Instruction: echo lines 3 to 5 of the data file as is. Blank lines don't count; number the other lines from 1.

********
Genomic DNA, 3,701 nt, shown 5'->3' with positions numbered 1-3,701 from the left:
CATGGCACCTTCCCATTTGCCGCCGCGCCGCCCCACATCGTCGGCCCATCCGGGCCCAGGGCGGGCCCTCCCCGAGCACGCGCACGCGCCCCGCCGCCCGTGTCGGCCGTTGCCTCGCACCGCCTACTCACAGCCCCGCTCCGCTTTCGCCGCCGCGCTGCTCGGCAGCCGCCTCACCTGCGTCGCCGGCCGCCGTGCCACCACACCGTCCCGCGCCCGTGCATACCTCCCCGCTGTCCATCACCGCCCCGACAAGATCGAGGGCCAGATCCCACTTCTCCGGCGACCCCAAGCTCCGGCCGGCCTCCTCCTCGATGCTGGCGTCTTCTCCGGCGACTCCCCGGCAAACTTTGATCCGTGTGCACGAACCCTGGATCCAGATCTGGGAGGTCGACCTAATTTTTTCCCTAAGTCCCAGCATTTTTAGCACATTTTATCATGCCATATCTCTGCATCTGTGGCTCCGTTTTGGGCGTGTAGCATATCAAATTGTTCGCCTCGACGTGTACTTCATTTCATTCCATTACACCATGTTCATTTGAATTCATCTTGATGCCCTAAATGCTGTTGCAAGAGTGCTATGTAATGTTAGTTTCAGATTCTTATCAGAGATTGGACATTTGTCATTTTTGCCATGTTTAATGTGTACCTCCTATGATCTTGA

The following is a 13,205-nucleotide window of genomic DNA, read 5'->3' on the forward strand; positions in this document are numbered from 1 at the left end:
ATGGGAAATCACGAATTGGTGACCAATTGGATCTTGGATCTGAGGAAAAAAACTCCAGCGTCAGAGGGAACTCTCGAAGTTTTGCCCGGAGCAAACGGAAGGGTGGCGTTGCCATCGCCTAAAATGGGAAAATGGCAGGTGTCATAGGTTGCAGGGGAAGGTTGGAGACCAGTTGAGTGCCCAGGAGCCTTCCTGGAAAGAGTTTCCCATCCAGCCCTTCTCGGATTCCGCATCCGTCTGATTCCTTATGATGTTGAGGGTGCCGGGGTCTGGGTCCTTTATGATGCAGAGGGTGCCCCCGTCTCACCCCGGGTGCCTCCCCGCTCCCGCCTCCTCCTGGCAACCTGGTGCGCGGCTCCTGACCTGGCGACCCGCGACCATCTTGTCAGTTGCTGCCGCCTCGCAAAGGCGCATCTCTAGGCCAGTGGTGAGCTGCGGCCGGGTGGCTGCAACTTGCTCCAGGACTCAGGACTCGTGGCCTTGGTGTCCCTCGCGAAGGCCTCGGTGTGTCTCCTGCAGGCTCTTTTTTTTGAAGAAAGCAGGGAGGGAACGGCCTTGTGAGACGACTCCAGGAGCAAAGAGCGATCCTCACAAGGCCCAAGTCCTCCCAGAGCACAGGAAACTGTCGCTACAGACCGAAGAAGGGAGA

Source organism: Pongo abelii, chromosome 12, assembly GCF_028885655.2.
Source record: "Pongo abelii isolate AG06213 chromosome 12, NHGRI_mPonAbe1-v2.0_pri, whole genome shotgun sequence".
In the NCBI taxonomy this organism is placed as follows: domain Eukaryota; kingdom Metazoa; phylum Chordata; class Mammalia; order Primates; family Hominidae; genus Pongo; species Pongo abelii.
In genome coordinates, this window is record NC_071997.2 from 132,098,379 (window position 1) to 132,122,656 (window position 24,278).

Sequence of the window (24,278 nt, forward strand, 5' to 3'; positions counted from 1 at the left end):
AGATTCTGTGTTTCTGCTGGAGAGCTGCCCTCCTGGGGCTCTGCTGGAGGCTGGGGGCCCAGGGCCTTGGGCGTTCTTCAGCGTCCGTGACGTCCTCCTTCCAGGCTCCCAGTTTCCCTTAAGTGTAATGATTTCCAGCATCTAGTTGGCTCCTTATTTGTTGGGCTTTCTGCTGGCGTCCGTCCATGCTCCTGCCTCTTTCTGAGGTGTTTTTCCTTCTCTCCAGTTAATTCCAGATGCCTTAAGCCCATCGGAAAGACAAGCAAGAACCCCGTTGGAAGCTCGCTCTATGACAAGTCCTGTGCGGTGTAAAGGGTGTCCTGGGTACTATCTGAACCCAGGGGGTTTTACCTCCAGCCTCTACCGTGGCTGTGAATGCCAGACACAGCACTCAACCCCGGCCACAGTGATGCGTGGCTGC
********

The following is a 13,205-nucleotide window of genomic DNA, read 5'->3' on the forward strand; positions in this document are numbered from 1 at the left end:
ATGGGAAATCACGAATTGGTGACCAATTGGATCTTGGATCTGAGGAAAAAAACTCCAGCGTCAGAGGGAACTCTCGAAGTTTTGCCCGGAGCAAACGGAAGGGTGGCGTTGCCATCGCCTAAAATGGGAAAATGGCAGGTGTCATAGGTTGCAGGGGAAGGTTGGAGACCAGTTGAGTGCCCAGGAGCCTTCCTGGAAAGAGTTTCCCATCCAGCCCTTCTCGGATTCCGCATCCGTCTGATTCCTTATGATGTTGAGGGTGCCGGGGTCTGGGTCCTTTATGATGCAGAGGGTGCCCCCGTCTCACCCCGGGTGCCTCCCCGCTCCCGCCTCCTCCTGGCAACCTGGTGCGCGGCTCCTGACCTGGCGACCCGCGACCATCTTGTCAGTTGCTGCCGCCTCGCAAAGGCGCATCTCTAGGCCAGTGGTGAGCTGCGGCCGGGTGGCTGCAACTTGCTCCAGGACTCAGGACTCGTGGCCTTGGTGTCCCTCGCGAAGGCCTCGGTGTGTCTCCTGCAGGCTCTTTTTTTTGAAGAAAGCAGGGAGGGAACGGCCTTGTGAGACGACTCCAGGAGCAAAGAGCGATCCTCACAAGGCCCAAGTCCTCCCAGAGCACAGGAAACTGTCGCTACAGACCGAAGAAGGGAGA

Source organism: Pongo abelii, chromosome 12, assembly GCF_028885655.2.